Table of Contents:

Differential Diagnosis

The histologic differential diagnosis includes fungal and mycobacterial infections. These can usually be excluded using special stains. Special stains are also useful in excluding amyloid angiopathy with a granulomatous response. The presence of granulomas within the parenchyma and the rarity of blood vessels within the granulomas help distinguish sarcoidosis from primary angiitis of the CNS. As in all cases, the clinical history and presence of disease elsewhere are essential for making the correct diagnosis. Clinically, the most significant differential diagnoses of neurosarcoidosis include multiple sclerosis, CNS tuberculosis, neuromyelitis optica, transverse myelitis, HIV infection, and neuro-Behcet’s disease.


Neuroimaging plays a crucial role in diagnosing of neurosarcoidosis, and all suspected patients should undergo magnetic resonance imaging of the brain and spinal cord with and without gadolinium contrast. Interestingly, many of neuroimaging abnormalities of neurosarcoidosis mimic other inflammatory, neoplastic, demyelinating, and

Extra-axial masses in sarcoidosis

Fig. 5.4 Extra-axial masses in sarcoidosis. (a, b) Axial T2- and enhanced axial T1-weighted images demonstrate an enhancing T2-hypointense extra-axial mass in the left cerebellopontine angle cistern (arrow). (c, d) Coronal T2 and enhanced coronal T1 images from a different patient show a T2-hypointense enhancing right tentorial mass (arrow). Noncontrast CT (not shown) did not demonstrate any calcification. Biopsy (not shown) revealed granulomatous inflammation (From Shah et al. [19]. Copyright permission obtained from American Society of Neuroradiology)

infectious neurological diseases. Also, the disease may manifest as meningeal involvement either as a focal thickening concerning for meningioma or diffuse pachymenin- geal involvement as seen in intracranial hypotension or leptomeningeal disease. Hydrocephalus, either communicating or noncommunicating, may develop as a result of severe meningeal inflammation. Various neuroimaging abnormalities of the neurosarcoidosis are presented in Figs. 5.4, 5.5, 5.6, 5.7, 5.8, and 5.9 [19].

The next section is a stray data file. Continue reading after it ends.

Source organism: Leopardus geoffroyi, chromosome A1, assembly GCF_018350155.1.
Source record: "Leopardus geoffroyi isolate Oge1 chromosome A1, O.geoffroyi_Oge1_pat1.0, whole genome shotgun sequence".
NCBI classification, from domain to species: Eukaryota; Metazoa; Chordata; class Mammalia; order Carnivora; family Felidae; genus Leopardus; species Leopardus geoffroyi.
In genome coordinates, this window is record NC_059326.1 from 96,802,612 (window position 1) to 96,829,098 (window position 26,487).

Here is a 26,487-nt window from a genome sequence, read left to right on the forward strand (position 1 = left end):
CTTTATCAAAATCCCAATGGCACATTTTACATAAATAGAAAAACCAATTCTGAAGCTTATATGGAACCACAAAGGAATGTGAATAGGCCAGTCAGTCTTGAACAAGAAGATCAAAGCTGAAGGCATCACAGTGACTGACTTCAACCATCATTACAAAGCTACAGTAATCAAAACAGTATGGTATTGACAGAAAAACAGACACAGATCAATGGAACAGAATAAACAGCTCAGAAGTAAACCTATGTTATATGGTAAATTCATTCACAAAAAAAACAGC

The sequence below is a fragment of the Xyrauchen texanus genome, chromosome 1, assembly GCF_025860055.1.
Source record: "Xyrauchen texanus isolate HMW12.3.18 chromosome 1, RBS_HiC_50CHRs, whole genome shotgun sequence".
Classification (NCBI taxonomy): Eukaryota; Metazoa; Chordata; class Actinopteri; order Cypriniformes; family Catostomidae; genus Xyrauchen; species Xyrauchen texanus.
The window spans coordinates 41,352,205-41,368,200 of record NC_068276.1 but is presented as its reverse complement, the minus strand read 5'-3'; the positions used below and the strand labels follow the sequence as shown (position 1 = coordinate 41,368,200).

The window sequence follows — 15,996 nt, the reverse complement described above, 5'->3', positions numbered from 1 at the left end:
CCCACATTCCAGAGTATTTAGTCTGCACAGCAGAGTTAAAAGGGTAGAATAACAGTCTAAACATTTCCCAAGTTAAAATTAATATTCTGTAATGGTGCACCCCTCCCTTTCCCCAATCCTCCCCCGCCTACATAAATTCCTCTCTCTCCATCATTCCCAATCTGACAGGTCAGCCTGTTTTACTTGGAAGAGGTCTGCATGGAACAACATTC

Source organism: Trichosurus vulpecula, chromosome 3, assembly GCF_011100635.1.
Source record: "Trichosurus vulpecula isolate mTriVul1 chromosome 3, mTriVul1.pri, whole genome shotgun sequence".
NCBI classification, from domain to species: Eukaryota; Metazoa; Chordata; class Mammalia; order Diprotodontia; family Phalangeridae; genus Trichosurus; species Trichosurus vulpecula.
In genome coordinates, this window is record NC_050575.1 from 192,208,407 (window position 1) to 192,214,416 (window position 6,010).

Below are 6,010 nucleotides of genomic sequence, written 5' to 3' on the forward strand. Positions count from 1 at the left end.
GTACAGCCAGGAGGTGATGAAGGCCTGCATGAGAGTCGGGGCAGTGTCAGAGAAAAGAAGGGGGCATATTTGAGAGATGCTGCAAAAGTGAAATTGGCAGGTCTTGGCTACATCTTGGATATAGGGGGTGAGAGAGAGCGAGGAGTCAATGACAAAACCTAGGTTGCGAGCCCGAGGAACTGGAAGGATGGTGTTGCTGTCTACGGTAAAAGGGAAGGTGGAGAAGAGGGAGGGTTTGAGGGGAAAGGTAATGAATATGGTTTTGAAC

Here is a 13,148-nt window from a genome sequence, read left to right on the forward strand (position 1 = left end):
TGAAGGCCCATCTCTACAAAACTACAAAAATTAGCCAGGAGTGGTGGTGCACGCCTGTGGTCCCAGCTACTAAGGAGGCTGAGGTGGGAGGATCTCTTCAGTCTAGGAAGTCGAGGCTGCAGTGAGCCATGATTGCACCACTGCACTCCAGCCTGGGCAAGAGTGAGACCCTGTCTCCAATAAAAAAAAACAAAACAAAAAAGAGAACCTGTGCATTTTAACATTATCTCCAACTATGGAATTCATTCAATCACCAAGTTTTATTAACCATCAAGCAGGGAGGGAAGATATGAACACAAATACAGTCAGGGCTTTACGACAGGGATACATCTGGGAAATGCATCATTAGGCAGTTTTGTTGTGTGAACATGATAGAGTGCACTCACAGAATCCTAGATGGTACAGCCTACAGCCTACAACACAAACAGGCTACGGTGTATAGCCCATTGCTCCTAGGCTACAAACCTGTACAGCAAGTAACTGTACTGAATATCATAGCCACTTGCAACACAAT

Leptomeningeal involvement in sarcoidosis

Fig. 5.5 Leptomeningeal involvement in sarcoidosis. (a, b) Enhanced axial and coronal Tl-weighted images demonstrate nodular leptomeningeal enhancement in the basilar cisterns and posterior fossa. (c, d) Enhanced axial T1-weighted images in a different patient demonstrate nodular leptomeningeal enhancement along the cerebellar folia (arrows). Involvement of perivascular spaces is seen at a higher level in d (arrow) (From Shah et al. [19]. Copyright permission obtained from American Society of Neuroradiology)

The classification by Zajicek and colleagues [20] is by far the most acceptable and utilized diagnostic criteria for neurosarcoidosis (Table 5.1). As per them the disease process can be categorized as definite (direct neural tissue confirmation), probable (neurologic inflammation along with evidence of systemic sarcoidosis), and possible (typical clinical presentation but no other criteria met except for the exclusion of other potential etiologies).

In almost half of patients with neurosarcoidosis, intramedullary spinal cord lesions are present with involvement of >3 segments with a patchy and noncontiguous dissemination which may or may not enhance and is usually accompanied by

Cranial nerve enhancement in sarcoidosis